Proper Breathing Techniques For Swimming Strokes

by Pool Builders on 12-07-2010 in Articles

Recently, I took up an assignment on stroke correction. It came as a surprise to me as my new student has accomplished the National Survival Swimming Award before. In my opinion, he has achieved certain proficiency in his swimming stroke. However, he always encountered problem on swimming long distance thus his parents wanted to improve on his swimming techniques. During the first lesson, I ask him to swim a short distance to demonstrate his swimming strokes. From the swimming, I discovered the roots cause of his stroking issue. His breathing technique is incorrect which has caused him to utilize majority of his energy on catching his breath rather than executing the swimming strokes correctly. Also, when I am coaching in the public pool, I always see numerous swimmers performing the incorrect breathing technique. Hence, I believe the technique to breathe proper is the main concern for most of the swimmers.

Here are some of the observations I made at the swimming pool and some of the methods which you can improve on. Breaststroke and front crawl are the common swimming styles that are used at the swimming pool. Thus, I will touch on these two strokes.

Breaststroke

I always see swimmers breathing in and out using their mouth. The correct technique is to use the mouth to inhale when your face is out of the water and use the nose to exhale inside the water. Another common mistake I always spot is that the swimmers tend to exhale swiftly inside the water and inhale a lot when their face got out of the water. The correct timing to breathe is when you start to pull both of the hands towards the body. At this instance, sufficient time has been given to breathe unless the swimmers wait for a clear signal for the mouth to be clear of the water before breathing in. This incorrect technique will cause you to breathe faster as majority of the breathing time have been allocated for the clear signal. Thus, you will feel an urge of breathing again when you are inside the water. Thus, repetitive action to inhale and exhale will cause you to lose the concentration of your swimming stroke. Swimmers should also regulate their breathing volume to ensure both inhale and exhale of air actions are of equal volume.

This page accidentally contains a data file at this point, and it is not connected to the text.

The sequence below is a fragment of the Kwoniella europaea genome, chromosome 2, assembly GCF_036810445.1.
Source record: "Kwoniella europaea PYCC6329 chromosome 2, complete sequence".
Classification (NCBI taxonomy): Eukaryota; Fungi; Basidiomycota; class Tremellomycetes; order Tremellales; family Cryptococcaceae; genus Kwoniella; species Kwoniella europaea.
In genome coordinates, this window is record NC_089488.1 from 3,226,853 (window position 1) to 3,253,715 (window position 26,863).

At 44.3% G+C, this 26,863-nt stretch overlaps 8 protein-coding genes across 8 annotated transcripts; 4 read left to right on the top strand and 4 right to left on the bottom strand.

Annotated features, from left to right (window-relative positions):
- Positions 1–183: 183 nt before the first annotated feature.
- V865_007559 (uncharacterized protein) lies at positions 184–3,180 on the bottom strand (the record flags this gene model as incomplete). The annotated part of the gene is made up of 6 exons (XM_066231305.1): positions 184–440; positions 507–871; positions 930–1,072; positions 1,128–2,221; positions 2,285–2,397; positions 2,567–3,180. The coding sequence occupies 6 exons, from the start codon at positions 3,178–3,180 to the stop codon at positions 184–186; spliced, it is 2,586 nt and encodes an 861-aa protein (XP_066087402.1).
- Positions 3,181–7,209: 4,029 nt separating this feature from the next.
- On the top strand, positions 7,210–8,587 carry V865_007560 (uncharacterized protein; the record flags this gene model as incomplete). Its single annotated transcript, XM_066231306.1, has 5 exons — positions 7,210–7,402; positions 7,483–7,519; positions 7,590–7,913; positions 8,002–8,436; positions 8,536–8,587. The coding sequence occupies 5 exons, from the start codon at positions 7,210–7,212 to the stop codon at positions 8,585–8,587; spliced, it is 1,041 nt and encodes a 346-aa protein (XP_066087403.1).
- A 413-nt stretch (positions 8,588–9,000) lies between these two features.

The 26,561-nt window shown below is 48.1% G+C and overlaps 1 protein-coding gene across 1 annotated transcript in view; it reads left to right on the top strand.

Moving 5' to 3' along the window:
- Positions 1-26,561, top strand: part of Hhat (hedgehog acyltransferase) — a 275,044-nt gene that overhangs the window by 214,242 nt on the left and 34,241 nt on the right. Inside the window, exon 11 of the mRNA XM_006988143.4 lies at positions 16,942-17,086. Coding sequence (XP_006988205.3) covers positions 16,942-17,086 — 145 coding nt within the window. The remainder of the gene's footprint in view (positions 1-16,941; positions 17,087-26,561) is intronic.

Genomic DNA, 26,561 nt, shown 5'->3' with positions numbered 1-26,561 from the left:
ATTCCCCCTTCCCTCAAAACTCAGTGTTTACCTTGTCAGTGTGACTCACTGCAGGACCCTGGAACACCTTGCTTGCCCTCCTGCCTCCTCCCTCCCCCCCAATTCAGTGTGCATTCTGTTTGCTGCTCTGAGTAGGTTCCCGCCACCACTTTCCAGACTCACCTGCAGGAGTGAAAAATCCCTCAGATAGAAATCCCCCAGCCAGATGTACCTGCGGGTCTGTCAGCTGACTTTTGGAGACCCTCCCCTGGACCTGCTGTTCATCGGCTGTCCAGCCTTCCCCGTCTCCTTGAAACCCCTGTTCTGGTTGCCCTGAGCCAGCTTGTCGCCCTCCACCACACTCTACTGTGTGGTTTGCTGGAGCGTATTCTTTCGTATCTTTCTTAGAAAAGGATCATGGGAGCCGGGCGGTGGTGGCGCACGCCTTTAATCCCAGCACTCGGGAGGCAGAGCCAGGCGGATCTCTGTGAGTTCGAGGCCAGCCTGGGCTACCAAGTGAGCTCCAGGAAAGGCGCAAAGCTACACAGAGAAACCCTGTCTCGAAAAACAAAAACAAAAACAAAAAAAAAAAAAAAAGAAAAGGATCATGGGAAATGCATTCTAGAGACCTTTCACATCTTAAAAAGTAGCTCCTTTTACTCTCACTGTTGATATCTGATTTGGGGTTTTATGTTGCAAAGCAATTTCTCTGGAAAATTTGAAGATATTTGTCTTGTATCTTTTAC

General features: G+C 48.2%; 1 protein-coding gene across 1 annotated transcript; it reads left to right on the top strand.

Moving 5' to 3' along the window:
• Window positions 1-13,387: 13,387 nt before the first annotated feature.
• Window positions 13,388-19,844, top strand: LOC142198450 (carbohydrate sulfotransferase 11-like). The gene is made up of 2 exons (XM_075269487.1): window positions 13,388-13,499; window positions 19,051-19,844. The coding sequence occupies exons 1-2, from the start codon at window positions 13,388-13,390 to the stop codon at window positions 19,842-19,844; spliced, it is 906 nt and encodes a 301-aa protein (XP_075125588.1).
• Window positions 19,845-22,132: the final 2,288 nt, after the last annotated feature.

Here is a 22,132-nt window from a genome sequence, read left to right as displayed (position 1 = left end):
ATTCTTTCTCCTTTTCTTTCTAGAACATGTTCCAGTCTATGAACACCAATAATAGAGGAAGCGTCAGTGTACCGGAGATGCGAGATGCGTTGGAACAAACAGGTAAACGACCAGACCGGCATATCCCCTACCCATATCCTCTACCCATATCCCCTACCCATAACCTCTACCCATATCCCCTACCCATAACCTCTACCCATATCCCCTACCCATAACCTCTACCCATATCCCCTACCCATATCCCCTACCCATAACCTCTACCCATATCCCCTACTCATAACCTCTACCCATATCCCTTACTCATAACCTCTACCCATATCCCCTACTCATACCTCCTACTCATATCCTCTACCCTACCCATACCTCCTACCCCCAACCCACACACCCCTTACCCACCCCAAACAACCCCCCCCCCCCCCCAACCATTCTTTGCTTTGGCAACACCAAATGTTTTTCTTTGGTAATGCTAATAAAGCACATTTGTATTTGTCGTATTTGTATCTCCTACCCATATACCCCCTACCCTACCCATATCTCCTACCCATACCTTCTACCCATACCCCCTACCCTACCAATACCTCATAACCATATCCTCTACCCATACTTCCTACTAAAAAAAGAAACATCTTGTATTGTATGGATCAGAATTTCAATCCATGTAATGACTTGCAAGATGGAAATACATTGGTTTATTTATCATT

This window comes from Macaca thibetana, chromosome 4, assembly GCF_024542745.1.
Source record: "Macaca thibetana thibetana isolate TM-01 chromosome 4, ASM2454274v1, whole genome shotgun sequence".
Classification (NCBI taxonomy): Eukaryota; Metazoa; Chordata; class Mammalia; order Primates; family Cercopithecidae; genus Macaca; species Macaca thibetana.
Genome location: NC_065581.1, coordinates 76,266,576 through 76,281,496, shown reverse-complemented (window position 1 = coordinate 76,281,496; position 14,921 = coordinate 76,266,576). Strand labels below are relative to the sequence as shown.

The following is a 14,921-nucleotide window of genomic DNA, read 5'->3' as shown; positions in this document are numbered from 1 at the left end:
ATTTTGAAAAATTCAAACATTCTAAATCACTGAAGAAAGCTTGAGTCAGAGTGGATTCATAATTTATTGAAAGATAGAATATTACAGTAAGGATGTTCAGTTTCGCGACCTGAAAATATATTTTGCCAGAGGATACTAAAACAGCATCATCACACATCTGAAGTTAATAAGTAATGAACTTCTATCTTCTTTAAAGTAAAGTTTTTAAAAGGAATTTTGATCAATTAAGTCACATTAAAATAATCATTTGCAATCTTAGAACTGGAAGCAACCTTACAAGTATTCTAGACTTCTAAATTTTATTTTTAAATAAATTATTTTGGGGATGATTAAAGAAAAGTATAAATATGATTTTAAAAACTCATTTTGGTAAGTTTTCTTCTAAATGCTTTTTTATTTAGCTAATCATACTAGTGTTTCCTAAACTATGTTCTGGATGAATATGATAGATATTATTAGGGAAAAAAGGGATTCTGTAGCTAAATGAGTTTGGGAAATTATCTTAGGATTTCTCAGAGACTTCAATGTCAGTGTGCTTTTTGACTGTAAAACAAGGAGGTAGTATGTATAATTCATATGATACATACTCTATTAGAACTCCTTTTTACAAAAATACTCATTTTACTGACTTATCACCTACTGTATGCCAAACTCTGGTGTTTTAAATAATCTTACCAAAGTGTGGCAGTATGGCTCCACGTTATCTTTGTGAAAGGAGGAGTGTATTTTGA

Front Crawl (Freestyle)

Front crawl is probably the easiest and yet hardest technique to master. The common mistake I observed is students tend to lift their head too high to breathe. This move will cause the student lower part of the body to drop. This action will affect their streamline position. In order to counter the dropping of lower body, students will have to kick harder to compensate their body back into streamline position. The correct breathing technique for front crawl is to rest your head onto your shoulders to ensure the head does not lift up high to disrupt the streamline position. One of the indicators is to get one side of the goggles close to the water surface. Also, it will largely depend on the swimmers on their breathing interval. I have seen swimmers breathing in either on their first two strokes or others number of strokes. There is no guideline towards it. Most importantly, the swimmers must feel comfortable. I will recommend completing four strokes before starting to breathe.

A proper breathing technique will give you an edge among your peers in swimming as it will ensure that you will be able to execute your swimming strokes efficiently.

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